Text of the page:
Like so many people, Charlotte resident Jacob Partridge got hooked on pickleball quickly.
“I was just out west visiting a friend and he invited me to play pickleball and I said, ‘Yeah,’ and I never really played,” he said.
That visit out west ended up turning into a fun hobby for him. He started playing pickleball up to three times a week with his friends.
Then he went up for a point and came down with an injury.
“I jumped up and when I came down, I landed funny on my knee and I could feel that kind of gave out a little bit, and so I tore my meniscus and had to get surgery,” he said.
He’s not alone. Financial analysts with global firm UBS are projecting $377 million of medical costs related to pickleball this year. UBS is projecting an estimated 67,000 emergency department visits, 366,000 outpatient visits, and 4,700 hospitalizations, all from pickleball.
North Carolina Congressman Dan Bishop was one of those injuries, he tore his Achilles tendon playing earlier this year and is still recovering.
“It is an indicator of how good or bad of shape I am in,” Rep. Bishop said.
OrthoCarolina Sports Medicine Orthopedic Surgeon Dr. Patrick Connor says he sees several patients due to pickleball injuries each week.
“Clearly a lot of people play pickleball that aren’t high-level athletes,” Dr. Connor said. “Sometimes they have a hard time saying good shot, meaning they dive for balls or they run down balls maybe they shouldn’t.”
Connor says lower extremity injuries are the most common like hurt ankles, calf or hamstring sprains, or Achilles tendon tears. He recommends thoroughly stretching before playing and not attempting to make every play.
“You don’t have to win every point,” he said. “There are a lot of points in pickleball and I do think saying good shot every now and then is probably wise.”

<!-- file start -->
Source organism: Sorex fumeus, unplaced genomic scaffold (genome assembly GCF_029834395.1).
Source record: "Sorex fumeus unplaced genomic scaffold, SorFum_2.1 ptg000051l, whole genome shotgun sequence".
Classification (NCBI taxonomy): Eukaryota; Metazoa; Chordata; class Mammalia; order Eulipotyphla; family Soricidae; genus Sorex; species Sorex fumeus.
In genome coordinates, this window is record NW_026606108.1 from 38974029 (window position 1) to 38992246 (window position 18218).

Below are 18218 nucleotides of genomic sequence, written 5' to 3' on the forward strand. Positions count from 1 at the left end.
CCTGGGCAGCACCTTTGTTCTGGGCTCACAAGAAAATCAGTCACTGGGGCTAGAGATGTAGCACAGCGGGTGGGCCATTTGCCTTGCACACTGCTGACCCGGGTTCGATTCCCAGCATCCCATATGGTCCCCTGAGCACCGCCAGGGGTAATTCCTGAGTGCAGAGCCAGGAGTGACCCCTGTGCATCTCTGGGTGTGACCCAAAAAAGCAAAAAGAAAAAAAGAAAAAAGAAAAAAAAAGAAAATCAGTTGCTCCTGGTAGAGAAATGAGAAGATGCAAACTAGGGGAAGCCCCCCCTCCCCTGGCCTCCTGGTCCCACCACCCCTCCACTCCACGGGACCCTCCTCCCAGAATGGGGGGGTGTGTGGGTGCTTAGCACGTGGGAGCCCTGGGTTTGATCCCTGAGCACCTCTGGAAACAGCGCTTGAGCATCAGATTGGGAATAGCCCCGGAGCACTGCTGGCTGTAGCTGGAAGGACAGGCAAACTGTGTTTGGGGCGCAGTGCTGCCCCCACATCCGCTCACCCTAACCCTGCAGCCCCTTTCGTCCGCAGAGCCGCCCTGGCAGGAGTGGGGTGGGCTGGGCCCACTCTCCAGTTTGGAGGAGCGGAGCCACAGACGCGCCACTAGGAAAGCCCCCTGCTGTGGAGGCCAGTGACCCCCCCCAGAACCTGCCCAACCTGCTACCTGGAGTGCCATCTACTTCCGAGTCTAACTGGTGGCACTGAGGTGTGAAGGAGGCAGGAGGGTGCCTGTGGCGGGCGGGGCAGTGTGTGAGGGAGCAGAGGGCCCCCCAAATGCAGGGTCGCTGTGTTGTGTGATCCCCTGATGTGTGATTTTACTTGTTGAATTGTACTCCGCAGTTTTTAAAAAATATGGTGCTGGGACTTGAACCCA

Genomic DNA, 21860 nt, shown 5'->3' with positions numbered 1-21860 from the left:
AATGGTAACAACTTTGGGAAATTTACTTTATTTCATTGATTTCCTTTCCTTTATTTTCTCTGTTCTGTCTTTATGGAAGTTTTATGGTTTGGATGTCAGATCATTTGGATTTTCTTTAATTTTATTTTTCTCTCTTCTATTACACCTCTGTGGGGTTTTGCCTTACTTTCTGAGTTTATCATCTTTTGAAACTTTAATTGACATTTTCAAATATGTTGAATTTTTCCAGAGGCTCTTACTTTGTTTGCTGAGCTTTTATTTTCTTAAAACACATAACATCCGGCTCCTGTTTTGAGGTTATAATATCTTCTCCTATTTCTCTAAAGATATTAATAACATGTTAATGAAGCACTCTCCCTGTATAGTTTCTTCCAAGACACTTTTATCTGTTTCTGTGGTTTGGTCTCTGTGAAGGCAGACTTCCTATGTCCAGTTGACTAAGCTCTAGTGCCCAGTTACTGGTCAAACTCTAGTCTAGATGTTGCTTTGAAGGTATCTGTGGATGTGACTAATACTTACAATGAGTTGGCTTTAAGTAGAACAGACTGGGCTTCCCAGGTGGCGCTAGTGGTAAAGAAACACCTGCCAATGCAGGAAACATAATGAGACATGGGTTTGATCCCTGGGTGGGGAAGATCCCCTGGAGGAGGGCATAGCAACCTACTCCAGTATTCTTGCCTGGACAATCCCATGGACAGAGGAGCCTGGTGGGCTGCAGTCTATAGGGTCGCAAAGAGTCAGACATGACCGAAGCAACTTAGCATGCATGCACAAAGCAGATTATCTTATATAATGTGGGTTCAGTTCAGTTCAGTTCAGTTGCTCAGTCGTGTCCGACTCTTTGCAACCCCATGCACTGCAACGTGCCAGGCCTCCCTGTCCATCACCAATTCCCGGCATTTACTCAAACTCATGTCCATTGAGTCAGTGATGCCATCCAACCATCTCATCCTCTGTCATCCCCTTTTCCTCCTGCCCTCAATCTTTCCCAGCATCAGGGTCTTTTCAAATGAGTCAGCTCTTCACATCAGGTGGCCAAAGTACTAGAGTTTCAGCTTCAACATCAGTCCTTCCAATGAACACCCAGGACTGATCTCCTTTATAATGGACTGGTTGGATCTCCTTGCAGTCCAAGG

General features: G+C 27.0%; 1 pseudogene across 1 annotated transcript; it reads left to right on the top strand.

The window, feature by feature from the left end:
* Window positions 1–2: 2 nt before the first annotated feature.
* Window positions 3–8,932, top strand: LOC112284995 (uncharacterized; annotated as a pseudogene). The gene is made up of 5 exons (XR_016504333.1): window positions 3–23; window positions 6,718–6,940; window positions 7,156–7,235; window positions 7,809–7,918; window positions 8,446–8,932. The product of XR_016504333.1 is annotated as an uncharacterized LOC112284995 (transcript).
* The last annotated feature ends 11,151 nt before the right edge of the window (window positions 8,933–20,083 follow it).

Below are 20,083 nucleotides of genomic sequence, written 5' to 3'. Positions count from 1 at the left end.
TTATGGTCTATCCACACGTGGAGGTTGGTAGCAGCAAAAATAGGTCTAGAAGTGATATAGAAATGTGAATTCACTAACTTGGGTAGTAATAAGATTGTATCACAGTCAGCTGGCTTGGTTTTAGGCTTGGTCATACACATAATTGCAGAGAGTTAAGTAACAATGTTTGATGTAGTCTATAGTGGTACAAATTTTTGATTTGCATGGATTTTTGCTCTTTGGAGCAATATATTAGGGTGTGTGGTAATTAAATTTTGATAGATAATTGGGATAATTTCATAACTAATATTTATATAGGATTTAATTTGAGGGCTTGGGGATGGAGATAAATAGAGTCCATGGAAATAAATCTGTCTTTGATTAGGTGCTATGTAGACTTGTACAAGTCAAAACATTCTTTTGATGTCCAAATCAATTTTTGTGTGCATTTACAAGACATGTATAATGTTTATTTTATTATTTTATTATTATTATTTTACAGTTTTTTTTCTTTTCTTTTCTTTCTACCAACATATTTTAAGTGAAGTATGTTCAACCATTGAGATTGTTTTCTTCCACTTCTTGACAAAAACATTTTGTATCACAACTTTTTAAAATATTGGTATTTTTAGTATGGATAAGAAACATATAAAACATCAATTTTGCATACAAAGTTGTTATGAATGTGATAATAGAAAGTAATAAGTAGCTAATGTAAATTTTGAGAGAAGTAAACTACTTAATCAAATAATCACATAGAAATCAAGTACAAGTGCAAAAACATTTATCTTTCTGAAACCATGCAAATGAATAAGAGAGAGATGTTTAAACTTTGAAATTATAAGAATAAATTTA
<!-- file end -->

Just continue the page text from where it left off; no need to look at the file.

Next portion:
It will be a few weeks before Partridge is able to return to the court. But he credits OrthoCarolina for his treatment and says he is excited to get back out there and play again.
“This maybe slowed me down a bit,” he said.
Common pickleball injuries and prevention tips from OrthoCarolina:
Lower extremity soft tissue injuries: These include calf, hamstring and quad strains, hip strains and other muscle-tendon injuries. Prevention: Stretching and warming up properly are essential, as well as being cognizant of any sore areas after playing.
Foot, ankle and knee injuries: These include ankle sprains and fractures and Achilles tendon injuries, which often occur when the ankle twists during quick movements, changes or jumps. Prevention: Ensure your shoes are securely tied and provide proper support. Staying within your athletic abilities and avoiding excessive force on the Achilles tendon can help prevent and potential ruptures.
Shoulder and elbow injuries: These include rotator cuff injuries and elbow tendinitis, which often occur because of repetitive swinging. Prevention: Incorporate gentle rotator cuff strengthening exercises while using over-the-counter soft braces on the elbow to minimize the force on the tendons and provide added protection.
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